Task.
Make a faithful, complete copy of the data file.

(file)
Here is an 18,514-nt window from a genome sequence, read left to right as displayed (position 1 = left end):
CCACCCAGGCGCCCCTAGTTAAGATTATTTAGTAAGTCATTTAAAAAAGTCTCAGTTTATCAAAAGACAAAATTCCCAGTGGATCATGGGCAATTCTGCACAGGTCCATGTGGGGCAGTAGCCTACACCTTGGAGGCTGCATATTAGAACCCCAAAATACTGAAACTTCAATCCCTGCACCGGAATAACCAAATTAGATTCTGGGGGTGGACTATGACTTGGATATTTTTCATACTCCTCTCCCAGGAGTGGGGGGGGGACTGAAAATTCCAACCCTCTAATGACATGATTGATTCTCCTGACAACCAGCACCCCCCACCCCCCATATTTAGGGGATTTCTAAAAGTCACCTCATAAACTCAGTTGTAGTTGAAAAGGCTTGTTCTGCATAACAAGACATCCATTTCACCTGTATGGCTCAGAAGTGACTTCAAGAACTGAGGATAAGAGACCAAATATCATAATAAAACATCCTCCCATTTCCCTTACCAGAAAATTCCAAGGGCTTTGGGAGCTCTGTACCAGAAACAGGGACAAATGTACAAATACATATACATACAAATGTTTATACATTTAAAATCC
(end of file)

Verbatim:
Here is an 18,514-nt window from a genome sequence, read left to right as displayed (position 1 = left end):
CCACCCAGGCGCCCCTAGTTAAGATTATTTAGTAAGTCATTTAAAAAAGTCTCAGTTTATCAAAAGACAAAATTCCCAGTGGATCATGGGCAATTCTGCACAGGTCCATGTGGGGCAGTAGCCTACACCTTGGAGGCTGCATATTAGAACCCCAAAATACTGAAACTTCAATCCCTGCACCGGAATAACCAAATTAGATTCTGGGGGTGGACTATGACTTGGATATTTTTCATACTCCTCTCCCAGGAGTGGGGGGGGGACTGAAAATTCCAACCCTCTAATGACATGATTGATTCTCCTGACAACCAGCACCCCCCACCCCCCATATTTAGGGGATTTCTAAAAGTCACCTCATAAACTCAGTTGTAGTTGAAAAGGCTTGTTCTGCATAACAAGACATCCATTTCACCTGTATGGCTCAGAAGTGACTTCAAGAACTGAGGATAAGAGACCAAATATCATAATAAAACATCCTCCCATTTCCCTTACCAGAAAATTCCAAGGGCTTTGGGAGCTCTGTACCAGAAACAGGGACAAATGTACAAATACATATACATACAAATGTTTATACATTTAAAATCC